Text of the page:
Design, development and evaluation of an efficient hierarchical interconnection network.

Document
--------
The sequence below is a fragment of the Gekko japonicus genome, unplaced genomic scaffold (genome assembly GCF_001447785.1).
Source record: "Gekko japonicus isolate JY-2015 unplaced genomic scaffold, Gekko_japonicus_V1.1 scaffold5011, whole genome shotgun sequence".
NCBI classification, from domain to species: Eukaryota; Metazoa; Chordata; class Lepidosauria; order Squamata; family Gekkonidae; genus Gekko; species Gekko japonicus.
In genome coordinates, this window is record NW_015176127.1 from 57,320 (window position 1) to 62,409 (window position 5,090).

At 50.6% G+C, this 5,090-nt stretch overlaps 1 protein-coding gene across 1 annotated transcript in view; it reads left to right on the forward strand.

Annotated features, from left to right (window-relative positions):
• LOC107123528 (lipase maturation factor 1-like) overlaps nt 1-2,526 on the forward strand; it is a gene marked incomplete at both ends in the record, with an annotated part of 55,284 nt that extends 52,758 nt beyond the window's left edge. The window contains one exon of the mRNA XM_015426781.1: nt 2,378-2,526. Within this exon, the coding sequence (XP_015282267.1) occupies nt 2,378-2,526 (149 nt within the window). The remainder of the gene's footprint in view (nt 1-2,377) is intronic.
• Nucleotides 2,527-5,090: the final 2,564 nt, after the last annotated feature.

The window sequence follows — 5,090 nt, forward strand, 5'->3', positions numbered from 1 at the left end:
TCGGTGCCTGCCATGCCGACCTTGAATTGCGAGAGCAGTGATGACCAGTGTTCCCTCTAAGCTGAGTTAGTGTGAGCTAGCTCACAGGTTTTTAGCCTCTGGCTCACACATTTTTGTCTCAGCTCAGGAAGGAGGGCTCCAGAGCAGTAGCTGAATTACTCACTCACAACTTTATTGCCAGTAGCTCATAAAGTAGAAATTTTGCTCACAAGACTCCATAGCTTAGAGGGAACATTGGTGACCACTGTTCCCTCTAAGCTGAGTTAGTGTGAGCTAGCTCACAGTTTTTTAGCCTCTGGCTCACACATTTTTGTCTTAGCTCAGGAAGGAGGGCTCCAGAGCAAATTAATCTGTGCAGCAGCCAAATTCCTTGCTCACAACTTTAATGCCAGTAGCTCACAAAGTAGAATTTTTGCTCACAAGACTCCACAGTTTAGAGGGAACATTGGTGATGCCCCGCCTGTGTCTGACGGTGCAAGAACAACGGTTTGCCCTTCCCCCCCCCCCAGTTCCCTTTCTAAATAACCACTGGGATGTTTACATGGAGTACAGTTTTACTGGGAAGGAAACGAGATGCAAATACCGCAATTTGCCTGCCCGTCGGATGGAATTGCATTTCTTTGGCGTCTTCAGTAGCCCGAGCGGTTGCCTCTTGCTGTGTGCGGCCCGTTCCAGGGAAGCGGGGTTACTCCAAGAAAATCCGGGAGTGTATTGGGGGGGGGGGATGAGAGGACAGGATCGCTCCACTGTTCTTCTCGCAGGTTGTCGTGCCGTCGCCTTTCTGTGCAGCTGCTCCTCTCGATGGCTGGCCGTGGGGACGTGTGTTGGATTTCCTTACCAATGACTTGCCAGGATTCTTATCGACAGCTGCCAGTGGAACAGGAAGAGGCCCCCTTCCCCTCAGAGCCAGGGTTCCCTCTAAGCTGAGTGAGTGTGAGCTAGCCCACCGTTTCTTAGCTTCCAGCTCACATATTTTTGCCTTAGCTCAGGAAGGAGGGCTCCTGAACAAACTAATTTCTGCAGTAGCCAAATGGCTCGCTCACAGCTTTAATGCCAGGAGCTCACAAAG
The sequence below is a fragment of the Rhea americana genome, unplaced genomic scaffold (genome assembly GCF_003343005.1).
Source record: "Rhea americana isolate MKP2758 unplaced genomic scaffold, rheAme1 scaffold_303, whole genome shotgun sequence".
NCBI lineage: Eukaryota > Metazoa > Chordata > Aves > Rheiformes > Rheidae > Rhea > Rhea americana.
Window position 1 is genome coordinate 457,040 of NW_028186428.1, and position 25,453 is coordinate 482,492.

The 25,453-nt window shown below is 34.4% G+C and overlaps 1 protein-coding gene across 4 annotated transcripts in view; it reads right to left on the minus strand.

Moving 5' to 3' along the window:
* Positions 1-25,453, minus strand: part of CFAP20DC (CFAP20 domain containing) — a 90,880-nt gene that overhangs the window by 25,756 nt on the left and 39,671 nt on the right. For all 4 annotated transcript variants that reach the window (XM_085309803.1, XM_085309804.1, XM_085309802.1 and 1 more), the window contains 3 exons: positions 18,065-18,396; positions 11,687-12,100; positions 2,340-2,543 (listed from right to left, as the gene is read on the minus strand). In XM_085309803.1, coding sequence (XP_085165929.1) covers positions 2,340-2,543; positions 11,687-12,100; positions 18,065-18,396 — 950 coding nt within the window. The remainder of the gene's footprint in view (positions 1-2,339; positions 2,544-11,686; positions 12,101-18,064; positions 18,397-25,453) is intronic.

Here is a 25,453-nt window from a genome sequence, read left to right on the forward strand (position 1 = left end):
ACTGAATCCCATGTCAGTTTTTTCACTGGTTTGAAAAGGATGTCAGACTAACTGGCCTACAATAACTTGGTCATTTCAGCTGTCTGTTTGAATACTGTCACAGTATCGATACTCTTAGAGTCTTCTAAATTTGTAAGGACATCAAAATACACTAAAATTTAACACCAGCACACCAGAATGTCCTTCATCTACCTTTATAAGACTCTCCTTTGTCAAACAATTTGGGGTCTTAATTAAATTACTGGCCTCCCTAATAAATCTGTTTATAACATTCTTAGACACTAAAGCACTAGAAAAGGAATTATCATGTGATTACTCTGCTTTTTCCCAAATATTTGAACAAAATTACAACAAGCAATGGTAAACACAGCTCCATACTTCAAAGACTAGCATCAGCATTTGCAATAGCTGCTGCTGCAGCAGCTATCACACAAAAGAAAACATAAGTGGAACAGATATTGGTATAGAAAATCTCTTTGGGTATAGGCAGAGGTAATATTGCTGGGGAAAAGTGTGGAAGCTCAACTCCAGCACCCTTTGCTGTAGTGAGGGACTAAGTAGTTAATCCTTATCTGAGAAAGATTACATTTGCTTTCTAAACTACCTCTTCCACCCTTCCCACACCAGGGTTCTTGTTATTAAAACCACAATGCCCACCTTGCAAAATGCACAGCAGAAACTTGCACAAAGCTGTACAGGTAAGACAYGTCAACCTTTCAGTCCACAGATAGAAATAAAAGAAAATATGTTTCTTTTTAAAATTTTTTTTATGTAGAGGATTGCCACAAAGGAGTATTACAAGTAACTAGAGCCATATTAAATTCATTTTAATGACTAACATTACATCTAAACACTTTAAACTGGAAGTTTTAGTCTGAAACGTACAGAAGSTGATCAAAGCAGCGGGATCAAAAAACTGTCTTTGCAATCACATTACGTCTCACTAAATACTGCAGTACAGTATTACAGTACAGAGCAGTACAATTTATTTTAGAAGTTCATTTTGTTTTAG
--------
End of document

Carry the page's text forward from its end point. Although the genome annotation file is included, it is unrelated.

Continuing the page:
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Parallel computing has long been an area of research interest because exploiting parallelism in difficult problems has promised to deliver orders of magnitude speedups. Processors are now both powerful and cheap, so that systems incorporating tens, hundreds or even thousands of powerful processors need not be prohibitively expensive. The weak link in exploiting parallelism is the means of communication between the processors. Shared memory systems are fundamentally limited in the number of processors they can utilise. To achieve high levels of parallelism it is still necessary to use distributed memory and some form of interconnection network. But interconnection networks can be costly, slow, difficult to build and expand, vulnerable to faults and limited in the range of problems they can be used to solve effectively. As a result there has been extensive research into developing interconnection networks which overcome some or all of these difficulties. In this thesis it is argued that a new interconnection network, Hierarchical Cliques (HiC), and a derivative, FatHiC, possesses many desirable properties and are worthy of consideration for use in building parallel computers. A fundamental element of an interconnection network is its topology. After defining the topology of HiC, expressions are derived for the various parameters which define its underlying limits of performance and fault tolerance. A second element of an interconnection network is an addressing and routing scheme. The addressing scheme and routing algorithms of HiC are described. The flexibility of HiC is demonstrated by developing embeddings of popular, regular interconnection networks. Some embeddings into HiC suffer from high congestion, however the FatHiC network is shown to have low congestion for those embeddings. The performance of some important, regular, data parallel problems on HiC and FatHiC are determined by analysis and simulation, using the 2D-mesh as a means of comparison. But performance alone does not tell the whole story. Any parallel computer system must be cost effective. In order to analyse the cost effectiveness of HiCs an existing measure was expanded to provide a more realistic model and a more accurate means of comparison. One aim of this thesis is to demonstrate the suitability of HiC for parallel computing systems which execute irregular algorithms requiring dynamic load balancing. A new dynamic load balancing algorithm is proposed which takes advantage of the hierarchical structure of the HiC to reduce communication overheads incurred when distributing work. To demonstrate performance of an irregular problem, a novel parallel algorithm was developed to detect subgraph isomorphism from many model graphs to a single input graph. The use of the new load balancing algorithm in conjunction with the subgraph isomorphism algorithm is discussed.
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